Figure 1: The anterior segment of the eye 12 months after sclerokeratoplasty on 360 degrees: pre- and postoperative picture and the surgical technique. (a) Corneal perforation (b) inferiorly decentred penetrating keratoplasty; (c) extrusion of the gold weight from the right upper eyelid; (d) graft rejection; (e) sclerokeratectomy (preparation of the cornea); (f) sclerokeratectomy (graft adaptation); (g) anterior segment of the eye and pachymetry map 12 months after surgery; (h) donor graft fitting 12 months after surgery; (i) anterior segment of the eye 12 months after the surgery (OCT-Visante).

The immunosuppression scheme was introduced by the specialist in organ transplantations from our institute and included orally: cyclosporine A (CsA) 100 mg bid varying to 50 mg bid depending on drug concentration level in blood, mycophenolate mofetil (MMF) 1000 bid, and prednisone 40 mg daily for 1 month and then tapered to 8 mg per day until completion in POM12; locally: prednisolone acetate 1% 1 gtt q2h daily limited to 1 gtt qid from POM3.

At a 12-month follow-up, the patient is doing well (Figures 1(g), 1(h), and 1(i)). CDVA in the right eye is 0.5 (Snellen chart) and intraocular pressure (IOP) is 16 mmHg. The graft remains clear. No complications of the systemic immunosuppression have been noted. The patient receives regular follow-up in our clinic.

3. Discussion

This case shows how complicated the treatment of severe exposure and neurotrophic keratopathy after excision of the cerebellopontine angle tumour might be.

To our best knowledge, there are no standards for treatment of this condition.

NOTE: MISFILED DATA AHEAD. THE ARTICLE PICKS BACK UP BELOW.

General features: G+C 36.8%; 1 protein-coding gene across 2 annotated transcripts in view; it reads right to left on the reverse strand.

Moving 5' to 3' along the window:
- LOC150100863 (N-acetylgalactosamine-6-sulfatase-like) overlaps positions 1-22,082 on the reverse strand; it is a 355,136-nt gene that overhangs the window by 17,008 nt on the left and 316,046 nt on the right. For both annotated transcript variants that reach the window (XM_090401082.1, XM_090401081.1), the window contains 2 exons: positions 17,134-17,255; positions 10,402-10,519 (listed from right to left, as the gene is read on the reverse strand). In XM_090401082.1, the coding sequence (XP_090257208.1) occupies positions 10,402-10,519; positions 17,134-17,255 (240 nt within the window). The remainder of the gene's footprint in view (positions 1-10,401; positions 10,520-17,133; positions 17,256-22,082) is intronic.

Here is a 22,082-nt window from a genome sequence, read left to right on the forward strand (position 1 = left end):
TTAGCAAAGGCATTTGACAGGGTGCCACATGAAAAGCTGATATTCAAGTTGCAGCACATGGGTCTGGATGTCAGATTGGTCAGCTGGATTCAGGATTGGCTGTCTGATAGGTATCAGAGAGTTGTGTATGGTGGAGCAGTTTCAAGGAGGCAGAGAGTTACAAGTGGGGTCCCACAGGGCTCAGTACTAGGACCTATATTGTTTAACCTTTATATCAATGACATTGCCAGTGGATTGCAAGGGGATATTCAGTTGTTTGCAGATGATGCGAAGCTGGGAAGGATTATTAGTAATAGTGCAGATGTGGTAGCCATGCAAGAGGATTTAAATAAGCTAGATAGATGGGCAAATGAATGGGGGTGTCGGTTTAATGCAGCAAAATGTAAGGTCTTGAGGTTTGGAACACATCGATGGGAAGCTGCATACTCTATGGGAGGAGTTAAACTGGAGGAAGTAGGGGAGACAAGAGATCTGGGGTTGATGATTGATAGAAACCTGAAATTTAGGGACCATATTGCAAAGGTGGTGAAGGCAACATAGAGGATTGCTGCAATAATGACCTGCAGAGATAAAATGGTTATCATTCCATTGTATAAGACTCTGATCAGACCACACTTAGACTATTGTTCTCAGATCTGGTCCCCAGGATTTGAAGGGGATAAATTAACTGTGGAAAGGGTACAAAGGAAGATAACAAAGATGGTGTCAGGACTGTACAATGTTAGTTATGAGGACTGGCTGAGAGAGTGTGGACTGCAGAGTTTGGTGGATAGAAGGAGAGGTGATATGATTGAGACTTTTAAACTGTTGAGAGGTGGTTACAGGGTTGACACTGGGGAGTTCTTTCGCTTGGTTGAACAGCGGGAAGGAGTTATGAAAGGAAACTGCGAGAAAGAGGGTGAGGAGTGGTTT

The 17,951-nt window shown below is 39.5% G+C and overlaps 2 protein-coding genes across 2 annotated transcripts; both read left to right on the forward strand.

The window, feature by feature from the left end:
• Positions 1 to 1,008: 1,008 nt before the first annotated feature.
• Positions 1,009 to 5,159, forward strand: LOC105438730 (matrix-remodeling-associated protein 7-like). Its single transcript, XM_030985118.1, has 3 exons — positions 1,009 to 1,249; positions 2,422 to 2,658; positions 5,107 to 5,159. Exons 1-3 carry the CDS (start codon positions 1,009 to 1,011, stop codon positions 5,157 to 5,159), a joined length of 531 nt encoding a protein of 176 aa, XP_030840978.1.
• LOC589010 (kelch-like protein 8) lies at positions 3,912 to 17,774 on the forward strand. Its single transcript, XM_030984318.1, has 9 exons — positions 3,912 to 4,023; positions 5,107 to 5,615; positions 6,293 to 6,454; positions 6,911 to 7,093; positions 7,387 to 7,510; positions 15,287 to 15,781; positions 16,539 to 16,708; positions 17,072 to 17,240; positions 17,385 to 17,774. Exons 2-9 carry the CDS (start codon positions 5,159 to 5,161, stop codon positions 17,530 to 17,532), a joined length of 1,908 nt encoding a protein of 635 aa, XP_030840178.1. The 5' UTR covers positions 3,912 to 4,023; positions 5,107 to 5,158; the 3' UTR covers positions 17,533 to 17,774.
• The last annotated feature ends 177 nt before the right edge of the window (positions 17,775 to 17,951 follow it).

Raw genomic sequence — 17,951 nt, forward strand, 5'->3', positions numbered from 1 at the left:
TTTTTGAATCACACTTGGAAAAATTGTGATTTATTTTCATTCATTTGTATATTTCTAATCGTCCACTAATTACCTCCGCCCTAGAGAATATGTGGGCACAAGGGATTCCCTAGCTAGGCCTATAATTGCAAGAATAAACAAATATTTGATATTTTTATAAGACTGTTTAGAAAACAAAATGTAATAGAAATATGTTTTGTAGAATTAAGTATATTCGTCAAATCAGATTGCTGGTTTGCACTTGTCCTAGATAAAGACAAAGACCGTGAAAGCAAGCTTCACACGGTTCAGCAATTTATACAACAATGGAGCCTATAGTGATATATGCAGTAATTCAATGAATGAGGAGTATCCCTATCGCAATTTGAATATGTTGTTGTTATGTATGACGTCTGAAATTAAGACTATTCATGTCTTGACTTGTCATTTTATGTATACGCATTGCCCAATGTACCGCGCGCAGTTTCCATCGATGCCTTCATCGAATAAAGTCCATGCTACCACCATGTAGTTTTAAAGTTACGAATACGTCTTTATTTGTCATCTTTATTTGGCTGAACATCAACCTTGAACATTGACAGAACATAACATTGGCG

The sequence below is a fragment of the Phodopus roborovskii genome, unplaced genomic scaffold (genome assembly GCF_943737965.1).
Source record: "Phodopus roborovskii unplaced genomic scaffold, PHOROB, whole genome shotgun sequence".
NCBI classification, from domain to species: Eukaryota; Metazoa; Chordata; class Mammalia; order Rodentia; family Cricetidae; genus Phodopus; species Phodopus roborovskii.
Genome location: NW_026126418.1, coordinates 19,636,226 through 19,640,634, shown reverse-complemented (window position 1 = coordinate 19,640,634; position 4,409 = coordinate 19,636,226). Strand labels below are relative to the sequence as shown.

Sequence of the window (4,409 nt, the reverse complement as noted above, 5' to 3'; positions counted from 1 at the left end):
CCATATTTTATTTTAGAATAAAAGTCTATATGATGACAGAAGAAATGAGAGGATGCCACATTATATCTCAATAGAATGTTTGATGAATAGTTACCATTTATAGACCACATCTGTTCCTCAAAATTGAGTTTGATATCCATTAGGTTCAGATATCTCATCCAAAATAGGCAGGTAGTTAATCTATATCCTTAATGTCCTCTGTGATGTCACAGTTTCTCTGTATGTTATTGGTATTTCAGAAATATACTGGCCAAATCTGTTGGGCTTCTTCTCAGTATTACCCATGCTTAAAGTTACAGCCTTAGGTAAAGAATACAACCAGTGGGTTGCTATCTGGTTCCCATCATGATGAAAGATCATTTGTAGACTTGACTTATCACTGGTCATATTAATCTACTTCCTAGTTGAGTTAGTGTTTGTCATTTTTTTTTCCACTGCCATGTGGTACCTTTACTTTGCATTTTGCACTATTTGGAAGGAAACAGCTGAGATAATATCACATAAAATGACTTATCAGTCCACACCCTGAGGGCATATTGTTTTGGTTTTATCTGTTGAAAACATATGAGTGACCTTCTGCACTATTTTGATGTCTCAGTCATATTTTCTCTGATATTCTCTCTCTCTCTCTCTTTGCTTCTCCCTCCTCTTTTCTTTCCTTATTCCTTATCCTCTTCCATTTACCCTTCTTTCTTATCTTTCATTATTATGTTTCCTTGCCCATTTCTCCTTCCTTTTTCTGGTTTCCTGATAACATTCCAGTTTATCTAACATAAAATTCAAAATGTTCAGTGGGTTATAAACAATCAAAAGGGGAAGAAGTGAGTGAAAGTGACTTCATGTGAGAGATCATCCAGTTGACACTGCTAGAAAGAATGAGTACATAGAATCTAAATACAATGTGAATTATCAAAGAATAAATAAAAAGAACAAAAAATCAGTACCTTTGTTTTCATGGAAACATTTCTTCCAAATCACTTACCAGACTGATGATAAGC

Restoration of complete eyelid closure is crucial in order to prevent the cornea from mechanical injuries and enable proper impact of therapeutic agents.

Depending on the severity of impairment of the ocular surface, vitamins, collagenase inhibitors, anti-inflammatories and tear substitutes, cyclosporine, autologous serum, or grafts of the amniotic membrane may be used. Recent studies have also shown promising results on the use of nerve growth factor (NGF) [1012], matrix proteins, and bioengineered matrix regenerating agent (RGTA) [13].

In this case, initial AMT with tarsorrhaphy brought about clinical improvement and therefore corneal perforation came as a surprise to us. The patient admitted that she might have touched the cornea during instillation of the eye drops. We believe that this is the direct cause of the perforation.

Classic treatment of corneal perforation involves the use of glue, the smallest patch grafts, and tectonic grafts [14, 15]. After the first urgent decentred penetrating keratoplasty, the visual outcome was disappointing (the finger counting level). Despite systemic triple immunosuppression, there was no reepithelialization of the cornea and the graft was rejected. Moreover, apart from vascularization of the lower part of the corneal graft and limbus, we observed scleral melt on the graft recipient border. These complications propelled us to look for a technique which would enable harvesting a graft big enough to cover all the impairments which were to be removed, might give better visual outcomes due to positioning the sutures not in the visual axis, and would graft limbal stem cells. That is why we decided to perform sclerokeratoplasty on 360 degrees. We believe that the final effect of this procedure may corroborate the rationale for our treatment paradigm.